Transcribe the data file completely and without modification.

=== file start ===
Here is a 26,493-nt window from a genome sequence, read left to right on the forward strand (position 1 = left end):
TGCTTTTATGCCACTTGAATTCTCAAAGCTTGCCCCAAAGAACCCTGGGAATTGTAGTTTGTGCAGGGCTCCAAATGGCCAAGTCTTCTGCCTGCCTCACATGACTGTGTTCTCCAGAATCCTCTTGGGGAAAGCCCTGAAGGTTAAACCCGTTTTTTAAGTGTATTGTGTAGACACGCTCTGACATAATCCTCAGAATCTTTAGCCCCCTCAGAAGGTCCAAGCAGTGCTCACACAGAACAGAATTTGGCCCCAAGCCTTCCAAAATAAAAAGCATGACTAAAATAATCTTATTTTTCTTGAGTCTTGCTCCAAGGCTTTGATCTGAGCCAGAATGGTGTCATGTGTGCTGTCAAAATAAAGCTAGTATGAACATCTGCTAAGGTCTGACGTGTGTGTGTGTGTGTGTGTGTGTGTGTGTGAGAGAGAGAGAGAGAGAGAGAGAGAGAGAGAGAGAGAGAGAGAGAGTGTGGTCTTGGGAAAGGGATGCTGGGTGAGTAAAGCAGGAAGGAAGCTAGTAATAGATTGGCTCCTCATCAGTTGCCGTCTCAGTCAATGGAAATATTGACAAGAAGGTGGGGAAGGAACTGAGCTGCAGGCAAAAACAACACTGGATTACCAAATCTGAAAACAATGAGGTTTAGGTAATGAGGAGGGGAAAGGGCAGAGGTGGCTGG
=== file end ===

Here is a 26,493-nt window from a genome sequence, read left to right on the forward strand (position 1 = left end):
TGCTTTTATGCCACTTGAATTCTCAAAGCTTGCCCCAAAGAACCCTGGGAATTGTAGTTTGTGCAGGGCTCCAAATGGCCAAGTCTTCTGCCTGCCTCACATGACTGTGTTCTCCAGAATCCTCTTGGGGAAAGCCCTGAAGGTTAAACCCGTTTTTTAAGTGTATTGTGTAGACACGCTCTGACATAATCCTCAGAATCTTTAGCCCCCTCAGAAGGTCCAAGCAGTGCTCACACAGAACAGAATTTGGCCCCAAGCCTTCCAAAATAAAAAGCATGACTAAAATAATCTTATTTTTCTTGAGTCTTGCTCCAAGGCTTTGATCTGAGCCAGAATGGTGTCATGTGTGCTGTCAAAATAAAGCTAGTATGAACATCTGCTAAGGTCTGACGTGTGTGTGTGTGTGTGTGTGTGTGTGTGTGAGAGAGAGAGAGAGAGAGAGAGAGAGAGAGAGAGAGAGAGAGAGAGTGTGGTCTTGGGAAAGGGATGCTGGGTGAGTAAAGCAGGAAGGAAGCTAGTAATAGATTGGCTCCTCATCAGTTGCCGTCTCAGTCAATGGAAATATTGACAAGAAGGTGGGGAAGGAACTGAGCTGCAGGCAAAAACAACACTGGATTACCAAATCTGAAAACAATGAGGTTTAGGTAATGAGGAGGGGAAAGGGCAGAGGTGGCTGG